Statement by Mr. György Könczei
Commemorative event: Entry into Force of the Convention on the Rights of Persons with Disabilities and Optional Protocol, New York, 12 May 2008
Dear Ladies and Gentlemen, dear distinguished Delegates,
It is a great privilege to be part of today’s discussion at this commemorative event. I am from a country that was the fourth country that received the International Roosevelt Award; the second one in ratifying the UN Convention on the Rights of Persons with Disabilities following Jamaica.
The Convention is called a ground-braking treaty, because
It is the most extensively debated international convention ever, created with maximum involvement of the civil society.
It is based on the social model of disability.
It is a milestone in legislation at an international level because it extensively interprets the rights and the capacity to act of persons living with intellectual and psychosocial disabilities.
It marks a breakthrough for the world towards personal autonomy.
Its control mechanism is extremely strong compared to other international treaties on disability.
I would like to refer only to a single extremely important aspect that is the core of the implementation of the Convention worldwide. It is the question of capacity to act and supported decision making.
A world famous disability rights activist called people with disabilities the poorest of the poor some years ago. But there are even poorer of the poorest: people with severe and multiple disabilities, people with intellectual and psychosocial disabilities. Hundreds of thousands of these people do not have the capacity to act in most countries of the world. These people often do not have an identity card; they are officially excluded not only from the labor market, but from human rights as well! This problem belongs to Article 12, however, it is very closely connected to Article 27. We had very long debates on this question during the meetings of the Ad Hoc Committee.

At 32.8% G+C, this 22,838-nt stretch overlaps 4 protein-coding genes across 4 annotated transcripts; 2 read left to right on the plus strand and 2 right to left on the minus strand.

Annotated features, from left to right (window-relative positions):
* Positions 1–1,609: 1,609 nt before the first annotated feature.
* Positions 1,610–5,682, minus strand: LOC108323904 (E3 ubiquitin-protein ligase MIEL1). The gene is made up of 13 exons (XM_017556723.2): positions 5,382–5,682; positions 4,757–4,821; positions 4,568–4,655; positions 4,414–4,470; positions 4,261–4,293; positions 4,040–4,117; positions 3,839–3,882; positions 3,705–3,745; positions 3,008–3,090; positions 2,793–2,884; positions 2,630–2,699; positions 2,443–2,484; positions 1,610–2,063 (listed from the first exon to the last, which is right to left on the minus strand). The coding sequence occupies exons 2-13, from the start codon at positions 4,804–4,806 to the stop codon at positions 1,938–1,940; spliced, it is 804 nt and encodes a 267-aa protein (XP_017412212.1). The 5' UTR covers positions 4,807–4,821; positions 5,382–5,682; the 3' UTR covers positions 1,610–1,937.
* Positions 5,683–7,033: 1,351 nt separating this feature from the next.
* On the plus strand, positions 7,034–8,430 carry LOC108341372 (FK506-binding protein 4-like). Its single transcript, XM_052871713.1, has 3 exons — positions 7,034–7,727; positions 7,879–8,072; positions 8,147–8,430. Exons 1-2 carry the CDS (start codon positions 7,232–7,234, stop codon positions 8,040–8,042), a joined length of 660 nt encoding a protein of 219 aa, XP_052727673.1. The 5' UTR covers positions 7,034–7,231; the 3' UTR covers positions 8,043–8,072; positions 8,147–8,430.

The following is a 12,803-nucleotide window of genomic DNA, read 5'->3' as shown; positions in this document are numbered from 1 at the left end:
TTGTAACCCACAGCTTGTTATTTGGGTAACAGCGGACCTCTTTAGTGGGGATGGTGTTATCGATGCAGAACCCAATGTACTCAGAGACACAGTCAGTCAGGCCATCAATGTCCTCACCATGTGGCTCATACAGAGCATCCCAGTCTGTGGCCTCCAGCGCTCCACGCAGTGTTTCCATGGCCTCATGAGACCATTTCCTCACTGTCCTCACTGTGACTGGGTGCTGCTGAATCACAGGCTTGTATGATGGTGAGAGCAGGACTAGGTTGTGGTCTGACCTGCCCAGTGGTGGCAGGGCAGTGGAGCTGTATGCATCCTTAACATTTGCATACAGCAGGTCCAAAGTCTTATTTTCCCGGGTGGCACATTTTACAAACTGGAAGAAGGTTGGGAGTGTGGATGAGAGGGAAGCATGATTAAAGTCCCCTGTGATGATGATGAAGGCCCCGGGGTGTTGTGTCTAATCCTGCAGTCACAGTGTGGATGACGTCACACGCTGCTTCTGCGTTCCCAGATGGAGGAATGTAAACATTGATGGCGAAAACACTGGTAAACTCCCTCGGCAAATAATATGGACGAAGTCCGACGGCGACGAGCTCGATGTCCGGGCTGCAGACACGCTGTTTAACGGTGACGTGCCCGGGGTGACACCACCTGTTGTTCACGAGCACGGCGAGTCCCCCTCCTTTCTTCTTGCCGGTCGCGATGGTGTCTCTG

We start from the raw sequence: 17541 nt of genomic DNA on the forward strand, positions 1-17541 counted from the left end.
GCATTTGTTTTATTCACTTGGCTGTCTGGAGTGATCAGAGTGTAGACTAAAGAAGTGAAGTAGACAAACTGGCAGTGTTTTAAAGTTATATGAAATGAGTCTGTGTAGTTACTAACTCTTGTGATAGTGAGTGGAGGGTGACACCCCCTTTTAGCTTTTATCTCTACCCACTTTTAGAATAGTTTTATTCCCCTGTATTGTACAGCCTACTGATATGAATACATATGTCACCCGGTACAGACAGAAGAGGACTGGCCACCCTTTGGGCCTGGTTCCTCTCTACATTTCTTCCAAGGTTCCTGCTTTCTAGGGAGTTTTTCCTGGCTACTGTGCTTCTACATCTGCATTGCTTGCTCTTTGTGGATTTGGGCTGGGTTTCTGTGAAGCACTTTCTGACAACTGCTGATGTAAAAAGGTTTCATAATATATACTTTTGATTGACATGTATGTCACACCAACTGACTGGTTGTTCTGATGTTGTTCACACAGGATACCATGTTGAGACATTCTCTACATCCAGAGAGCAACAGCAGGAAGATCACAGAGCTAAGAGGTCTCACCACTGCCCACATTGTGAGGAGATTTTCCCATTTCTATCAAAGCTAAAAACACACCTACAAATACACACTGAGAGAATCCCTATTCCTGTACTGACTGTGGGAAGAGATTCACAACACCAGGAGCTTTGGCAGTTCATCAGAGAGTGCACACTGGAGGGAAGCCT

The result has remained to be fully understood yet by many decision-makers. The result is as follows: the Convention defines a paradigm shift. It means that legal capacity means not only ‘capacity to rights’, but capacity to act as well. And capacity to act will nowhere and never work without the system of supported decision making services. It will never work without a support network.
We work very hard for it in
Senior Secretary of State, signing the Convention on behalf of the Hungarian Republic, Mr. Gabor Csizmar, promised the authorities of the United Nations that we will provide the Hungarian Braille, the Hungarian sign language, and the Hungarian easy to read versions of the Convention’s text for the website of the UN. I have them with me and the files will be soon presented to DESA by our
Thank you for your attention.